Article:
Atamira Dance Company
Atamira Dance Company’s latest work, Moko, consists of a series of dances which are like moko in that they are a set of visual and movement designs which are descriptions of people, history and landscape.
Just as moko provides the individual with a statement about their genealogy, so too the movements of the dancers in Moko traced out patterns in time and space which are abstract as well as physical descriptions along with interrelated narratives.
The elements of the visual design were, strongly influenced by traditional Maori design and construction and, according to the programmer, artists such as Ralph Hotere and Frank Auerbach, writers Carl Jung and Kahil Gibran and the music of Flying Nun but there were also references to others such as Shane Cotton, Len Lye and Cirque du Soleil.
Before the show even started we were confronted by a completely dark stage with two intersecting red lines reminiscent of Ralph Hotete's cross forms indicating a meeting place and the divisions which rule our lives
When the dance suddenly erupted it was to a heartbeat rhythm, the sole male figure on stage pulsing as though a new life was being created, a cross between an awakening god, Frankenstein’s monster and a new baby. As he hurled out primitive cries, his body contorted and movd with merciless physical energy.
He was joined by other dancers who emerged from the gloom, their movements a mixture of the traditional, reptilian and yoga. They appeared to become the male dancer’s inner and exterior demons and angels, taking on his fears, desires and temptations.
As the dancers surrounded the male dancer they manipulated and moved him with some beautifully contrived passages such as when the dancers crowd behind him and then using their upright fingers create a shimmering spine along his shoulders and arms. This highlighted the evolving theme of transformation throughout the series of dances.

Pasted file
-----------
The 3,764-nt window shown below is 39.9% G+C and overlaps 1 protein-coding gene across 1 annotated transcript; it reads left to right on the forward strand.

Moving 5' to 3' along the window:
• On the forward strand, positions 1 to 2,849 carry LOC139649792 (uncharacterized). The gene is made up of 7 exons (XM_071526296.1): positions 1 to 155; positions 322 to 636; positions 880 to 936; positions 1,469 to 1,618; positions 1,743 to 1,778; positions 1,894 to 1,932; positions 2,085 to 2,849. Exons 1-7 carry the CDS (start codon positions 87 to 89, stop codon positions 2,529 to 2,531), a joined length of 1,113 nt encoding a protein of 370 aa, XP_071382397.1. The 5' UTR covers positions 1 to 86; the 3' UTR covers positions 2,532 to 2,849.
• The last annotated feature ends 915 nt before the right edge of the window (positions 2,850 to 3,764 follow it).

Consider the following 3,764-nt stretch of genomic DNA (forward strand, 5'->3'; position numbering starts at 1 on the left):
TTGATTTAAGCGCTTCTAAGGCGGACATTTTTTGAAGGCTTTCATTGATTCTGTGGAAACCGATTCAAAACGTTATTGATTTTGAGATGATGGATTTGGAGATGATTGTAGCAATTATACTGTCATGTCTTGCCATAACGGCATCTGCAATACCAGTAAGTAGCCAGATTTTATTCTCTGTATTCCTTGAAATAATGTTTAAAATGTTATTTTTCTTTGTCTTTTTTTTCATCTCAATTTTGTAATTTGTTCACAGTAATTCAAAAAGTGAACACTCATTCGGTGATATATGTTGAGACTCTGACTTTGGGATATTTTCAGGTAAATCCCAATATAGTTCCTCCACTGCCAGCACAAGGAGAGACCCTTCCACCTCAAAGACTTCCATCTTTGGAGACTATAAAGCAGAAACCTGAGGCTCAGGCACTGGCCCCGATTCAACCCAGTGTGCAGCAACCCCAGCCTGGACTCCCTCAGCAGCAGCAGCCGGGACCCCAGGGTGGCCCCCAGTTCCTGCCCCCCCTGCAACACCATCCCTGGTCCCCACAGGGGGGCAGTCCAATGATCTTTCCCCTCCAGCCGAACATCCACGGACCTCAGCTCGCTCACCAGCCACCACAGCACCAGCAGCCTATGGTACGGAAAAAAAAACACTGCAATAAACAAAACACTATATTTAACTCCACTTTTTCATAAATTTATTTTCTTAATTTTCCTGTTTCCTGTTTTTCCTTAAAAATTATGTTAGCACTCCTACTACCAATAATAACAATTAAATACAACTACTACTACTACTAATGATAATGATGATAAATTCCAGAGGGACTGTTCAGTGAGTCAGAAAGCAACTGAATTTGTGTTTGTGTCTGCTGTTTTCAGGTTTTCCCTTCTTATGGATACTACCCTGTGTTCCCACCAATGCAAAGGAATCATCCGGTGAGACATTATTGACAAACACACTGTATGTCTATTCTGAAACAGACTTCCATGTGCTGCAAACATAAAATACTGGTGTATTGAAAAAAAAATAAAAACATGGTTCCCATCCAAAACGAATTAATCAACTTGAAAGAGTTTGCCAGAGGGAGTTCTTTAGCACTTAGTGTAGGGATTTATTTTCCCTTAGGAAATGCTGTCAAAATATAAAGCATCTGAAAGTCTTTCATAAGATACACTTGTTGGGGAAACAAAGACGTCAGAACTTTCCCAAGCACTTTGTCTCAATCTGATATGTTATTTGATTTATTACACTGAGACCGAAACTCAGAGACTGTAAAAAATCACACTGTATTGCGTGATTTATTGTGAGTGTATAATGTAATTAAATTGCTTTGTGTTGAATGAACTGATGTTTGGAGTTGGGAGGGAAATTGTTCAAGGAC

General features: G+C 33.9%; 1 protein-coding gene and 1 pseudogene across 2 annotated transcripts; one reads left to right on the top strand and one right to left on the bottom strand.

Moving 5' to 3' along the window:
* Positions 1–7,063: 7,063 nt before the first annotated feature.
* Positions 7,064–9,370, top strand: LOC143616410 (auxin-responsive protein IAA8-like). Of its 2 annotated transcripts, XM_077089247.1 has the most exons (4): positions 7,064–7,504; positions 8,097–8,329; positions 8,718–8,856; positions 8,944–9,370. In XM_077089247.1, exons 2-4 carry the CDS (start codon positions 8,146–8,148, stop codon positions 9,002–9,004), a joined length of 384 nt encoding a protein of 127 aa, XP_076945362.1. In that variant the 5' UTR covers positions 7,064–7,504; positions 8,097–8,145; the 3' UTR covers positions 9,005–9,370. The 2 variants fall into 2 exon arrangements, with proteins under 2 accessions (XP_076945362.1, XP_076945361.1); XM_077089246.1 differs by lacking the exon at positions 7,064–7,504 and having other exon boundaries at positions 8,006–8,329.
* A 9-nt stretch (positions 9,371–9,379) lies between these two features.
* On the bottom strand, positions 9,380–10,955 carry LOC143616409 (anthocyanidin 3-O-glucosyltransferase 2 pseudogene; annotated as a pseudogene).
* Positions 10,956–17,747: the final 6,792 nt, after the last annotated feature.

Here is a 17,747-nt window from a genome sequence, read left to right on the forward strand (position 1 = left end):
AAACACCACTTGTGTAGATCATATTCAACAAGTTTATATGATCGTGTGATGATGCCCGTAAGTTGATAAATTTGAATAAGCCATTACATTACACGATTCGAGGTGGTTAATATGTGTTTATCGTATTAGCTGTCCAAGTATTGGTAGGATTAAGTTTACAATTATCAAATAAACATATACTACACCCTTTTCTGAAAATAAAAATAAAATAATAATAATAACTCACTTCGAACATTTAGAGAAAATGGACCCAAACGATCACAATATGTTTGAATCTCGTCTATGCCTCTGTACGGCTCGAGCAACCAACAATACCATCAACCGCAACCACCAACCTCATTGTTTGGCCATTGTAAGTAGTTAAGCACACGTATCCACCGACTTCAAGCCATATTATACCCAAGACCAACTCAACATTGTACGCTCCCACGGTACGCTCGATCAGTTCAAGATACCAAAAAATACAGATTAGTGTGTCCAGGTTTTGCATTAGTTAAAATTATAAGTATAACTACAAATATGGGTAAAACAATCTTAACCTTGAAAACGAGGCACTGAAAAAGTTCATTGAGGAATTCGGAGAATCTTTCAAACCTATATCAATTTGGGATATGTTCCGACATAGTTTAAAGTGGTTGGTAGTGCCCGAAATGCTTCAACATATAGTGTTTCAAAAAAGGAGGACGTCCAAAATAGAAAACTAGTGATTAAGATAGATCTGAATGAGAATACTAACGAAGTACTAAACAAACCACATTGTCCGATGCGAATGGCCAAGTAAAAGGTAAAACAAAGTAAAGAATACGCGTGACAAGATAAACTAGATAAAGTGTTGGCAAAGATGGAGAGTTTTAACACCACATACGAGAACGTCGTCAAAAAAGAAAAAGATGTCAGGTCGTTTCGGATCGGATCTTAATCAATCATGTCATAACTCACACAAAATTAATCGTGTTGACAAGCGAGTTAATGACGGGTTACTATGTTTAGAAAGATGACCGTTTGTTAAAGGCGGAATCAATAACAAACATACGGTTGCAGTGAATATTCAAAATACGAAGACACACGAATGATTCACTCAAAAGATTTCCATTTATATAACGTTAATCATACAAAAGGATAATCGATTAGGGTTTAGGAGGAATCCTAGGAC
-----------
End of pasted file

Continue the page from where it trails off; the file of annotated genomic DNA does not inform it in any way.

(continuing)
The first duo of the work also introduced another theme which kept occurring, that of attraction and repulsion. The duo was intensely physical and sensual, filled with moves which stressed the way in which dancers can interact to create emotional drama. Such moves also provided abstract ideas about the nature of dance and the way it can mirror the nature of force fields and the behavior of atomic particles, their movements, their orbits, their attractions and collisions.
Another duo later in the work where the two dancers were connected by long red flexible arms of material continued the theme of personal, physical and spiritual connections.
Moss Patterson the director and choreographer along with assistant choreographer Kelly Nash have created some brilliantly conceived dances which, while owing much to other dance companies such as the Australian Bangarra Dance company, have a unique style which combines the mythic with the contemporary, the descriptive with the emotional.
The sets (Robin Rawstone) are cleverly adaptable, the sound design (Peter Hobbs) has an engaging freshness and like the visuals (Dan Mace and Puck Murphy) and lighting (Jeremy Fern) wrap the dancers in an almost surreal world worthy of mythic heroes and heroines with dancers who exhibited amazing technical and expressive skills.
It is a visually dramatic series of dances in which lighting, sound and set design come together to create a total art installation, a visual and aural onslaught, almost operatic in its intensity.
At times the impact of the dramatic sets, the amazing lighting, projected visuals and music the dancers themselves seemed to be minor players in a vast art installation and in the final sequences much of the dance was repetitive, failing to build to a dramatic finish.